The Why Behind a Universal Coronavirus Vaccine

In 2020, COVID-19 brought the world to a screeching halt and the effects still linger. Economies are stuck; societies are shaken and tragedy lurks around the corner for many. We have seen a complete and utter disruption. What if we could be prepared to fight the next coronavirus pandemic? Yes, there is still hope for this world; history can be stopped from repeating itself. Scientists in Irvine, California, are working on developing a universal vaccine capable of fighting multiple strains of coronaviruses. There is a bustle at the same time in Pennsylvania as Dr. Drew Weissman and researchers at the National Institutes of Health (NIH) work to find the universal coronavirus vaccine.

What is a Universal Vaccine?

The current coronavirus vaccines by Moderna and Pfizer that primarily aim to ward against COVID-19 are less effective against recent permutations of the virus that originated in the UK and South Africa. These vaccines, classed as mRNA (messenger RNA), inject RNA into the body. RNA is the protein that carries information for the body to make the spike protein that is found on the surface of a coronavirus. Once the body makes the protein, the cell recognizes it as an alien element and sends the message to the immune system to start developing antibodies. This way, if the real virus was to enter the body, the antibodies will fight it off. A universal vaccine works on the same principle as this. However, it doesn’t just replicate the outermost spike protein, which happens to vary in different viruses, but also the proteins in the membrane and the envelope of this outer layer—the proteins in these two other areas are similar in many other types of viruses. A universal vaccine could potentially target many viruses of the same family and even viruses that cause the common cold.

The Case for a Universal Vaccine

If the promise of this universal vaccine is so great, then there is no reason that it should not be made. We must remember that the impact of future versions of viruses can be even more severe; this can be seen in faster-spreading strains of COVID-19, like B.1.351, that have shown greater potential to be an intense form of the disease. We must not downplay the effects on the world economy either. A report by the US Congress’s think tank Congressional Research Service in 2020, stated that the impact of the pandemic on global economic growth is estimated at a negative six percent. Pharmaceutical companies are profit-seeking ventures so they may not prioritize the production of a universal vaccine, but governments can step in and approve funding for projects on vaccine research and development.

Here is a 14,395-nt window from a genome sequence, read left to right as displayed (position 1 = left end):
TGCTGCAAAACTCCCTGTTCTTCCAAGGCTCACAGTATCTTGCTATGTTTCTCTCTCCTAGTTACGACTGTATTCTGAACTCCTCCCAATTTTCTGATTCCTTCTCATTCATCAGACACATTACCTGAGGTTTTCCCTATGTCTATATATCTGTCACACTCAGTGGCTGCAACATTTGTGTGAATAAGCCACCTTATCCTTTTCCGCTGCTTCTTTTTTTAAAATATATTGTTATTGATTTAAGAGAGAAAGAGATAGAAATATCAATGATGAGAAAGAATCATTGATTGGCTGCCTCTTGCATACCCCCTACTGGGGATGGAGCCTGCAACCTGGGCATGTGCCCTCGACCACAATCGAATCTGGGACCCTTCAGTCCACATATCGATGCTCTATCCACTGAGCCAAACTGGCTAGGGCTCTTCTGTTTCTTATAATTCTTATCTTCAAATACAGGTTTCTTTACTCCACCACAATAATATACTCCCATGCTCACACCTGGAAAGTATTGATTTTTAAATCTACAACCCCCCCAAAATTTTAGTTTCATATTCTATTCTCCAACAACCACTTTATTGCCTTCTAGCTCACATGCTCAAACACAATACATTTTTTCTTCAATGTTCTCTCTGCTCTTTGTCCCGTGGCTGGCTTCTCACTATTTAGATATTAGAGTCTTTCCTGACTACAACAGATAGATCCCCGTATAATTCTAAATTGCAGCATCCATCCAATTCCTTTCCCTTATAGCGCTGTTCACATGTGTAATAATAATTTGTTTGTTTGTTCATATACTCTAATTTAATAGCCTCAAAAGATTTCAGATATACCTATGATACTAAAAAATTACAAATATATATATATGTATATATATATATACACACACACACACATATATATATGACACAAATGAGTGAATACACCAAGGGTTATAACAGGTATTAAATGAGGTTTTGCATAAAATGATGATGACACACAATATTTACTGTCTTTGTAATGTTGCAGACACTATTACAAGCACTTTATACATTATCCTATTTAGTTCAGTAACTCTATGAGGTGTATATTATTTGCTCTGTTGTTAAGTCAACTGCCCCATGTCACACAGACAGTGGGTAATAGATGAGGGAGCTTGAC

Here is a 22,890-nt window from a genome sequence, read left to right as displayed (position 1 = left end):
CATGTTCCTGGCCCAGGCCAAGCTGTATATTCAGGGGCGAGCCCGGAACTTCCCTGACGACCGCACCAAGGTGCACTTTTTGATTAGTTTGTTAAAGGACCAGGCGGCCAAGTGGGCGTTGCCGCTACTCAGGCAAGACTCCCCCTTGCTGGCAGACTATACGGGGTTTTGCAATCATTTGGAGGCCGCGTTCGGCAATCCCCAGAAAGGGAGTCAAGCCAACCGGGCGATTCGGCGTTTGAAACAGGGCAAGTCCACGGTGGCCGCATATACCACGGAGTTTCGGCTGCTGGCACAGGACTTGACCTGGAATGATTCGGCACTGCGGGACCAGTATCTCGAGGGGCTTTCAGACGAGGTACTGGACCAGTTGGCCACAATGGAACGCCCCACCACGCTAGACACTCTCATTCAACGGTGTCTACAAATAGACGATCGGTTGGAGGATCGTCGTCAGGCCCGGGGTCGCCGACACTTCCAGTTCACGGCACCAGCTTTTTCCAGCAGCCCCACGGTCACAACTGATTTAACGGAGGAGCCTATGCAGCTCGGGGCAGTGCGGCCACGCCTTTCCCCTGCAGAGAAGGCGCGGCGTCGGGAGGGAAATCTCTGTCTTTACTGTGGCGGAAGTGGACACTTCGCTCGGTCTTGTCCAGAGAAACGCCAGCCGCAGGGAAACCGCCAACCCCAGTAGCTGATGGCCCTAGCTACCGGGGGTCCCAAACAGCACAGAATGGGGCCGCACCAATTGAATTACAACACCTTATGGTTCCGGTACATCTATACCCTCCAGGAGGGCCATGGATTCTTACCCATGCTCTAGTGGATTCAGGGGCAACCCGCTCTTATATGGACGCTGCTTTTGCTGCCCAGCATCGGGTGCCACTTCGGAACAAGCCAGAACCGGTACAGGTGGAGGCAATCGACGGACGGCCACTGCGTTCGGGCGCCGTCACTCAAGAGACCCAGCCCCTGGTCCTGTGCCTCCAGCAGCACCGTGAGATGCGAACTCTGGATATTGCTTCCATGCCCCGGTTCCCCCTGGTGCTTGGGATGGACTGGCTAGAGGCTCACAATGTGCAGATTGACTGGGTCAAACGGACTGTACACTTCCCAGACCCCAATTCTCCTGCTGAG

Unfortunately, Dr. Drew Weissman, the man behind mRNA science who spent nearly a decade perfecting mRNA vaccines for human administration, wasn’t so lucky to get his funding proposal for the universal vaccine approved by NIH, a body under the US Department of Health and Human Services. He had to strive on his own funds to conduct more tests before submitting another proposal earlier in 2021. This has been happening simultaneously with the pursuit of researchers at NIH to find their versions of the universal vaccine. As of now, Dr. Weissman’s solution seems to hold the most potential as experiments on mice have shown that his design works against COVID-19, SARS and two other strains of coronavirus that currently only exist in bats. In the meantime, before the universal vaccine becomes commercially available, the best bet is to rely on booster shots by Moderna and Pfizer that aim to counter evolving variants.

Arslan Ahmed | Contributing Writer